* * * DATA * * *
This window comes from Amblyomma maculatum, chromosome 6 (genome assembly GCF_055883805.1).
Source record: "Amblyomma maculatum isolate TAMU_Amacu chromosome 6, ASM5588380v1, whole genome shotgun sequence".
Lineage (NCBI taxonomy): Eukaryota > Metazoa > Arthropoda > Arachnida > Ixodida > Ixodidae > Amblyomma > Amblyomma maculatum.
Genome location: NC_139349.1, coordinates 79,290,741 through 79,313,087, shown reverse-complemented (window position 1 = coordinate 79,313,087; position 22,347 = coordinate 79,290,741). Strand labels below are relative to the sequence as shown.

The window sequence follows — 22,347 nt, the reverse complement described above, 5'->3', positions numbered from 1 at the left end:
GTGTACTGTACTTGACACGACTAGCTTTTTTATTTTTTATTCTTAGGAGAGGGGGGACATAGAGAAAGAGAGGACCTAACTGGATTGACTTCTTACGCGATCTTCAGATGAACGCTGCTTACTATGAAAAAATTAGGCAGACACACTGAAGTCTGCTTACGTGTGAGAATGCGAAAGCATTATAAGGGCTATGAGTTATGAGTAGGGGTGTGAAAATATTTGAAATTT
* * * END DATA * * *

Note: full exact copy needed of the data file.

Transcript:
This window comes from Amblyomma maculatum, chromosome 6 (genome assembly GCF_055883805.1).
Source record: "Amblyomma maculatum isolate TAMU_Amacu chromosome 6, ASM5588380v1, whole genome shotgun sequence".
Lineage (NCBI taxonomy): Eukaryota > Metazoa > Arthropoda > Arachnida > Ixodida > Ixodidae > Amblyomma > Amblyomma maculatum.
Genome location: NC_139349.1, coordinates 79,290,741 through 79,313,087, shown reverse-complemented (window position 1 = coordinate 79,313,087; position 22,347 = coordinate 79,290,741). Strand labels below are relative to the sequence as shown.

The window sequence follows — 22,347 nt, the reverse complement described above, 5'->3', positions numbered from 1 at the left end:
GTGTACTGTACTTGACACGACTAGCTTTTTTATTTTTTATTCTTAGGAGAGGGGGGACATAGAGAAAGAGAGGACCTAACTGGATTGACTTCTTACGCGATCTTCAGATGAACGCTGCTTACTATGAAAAAATTAGGCAGACACACTGAAGTCTGCTTACGTGTGAGAATGCGAAAGCATTATAAGGGCTATGAGTTATGAGTAGGGGTGTGAAAATATTTGAAATTT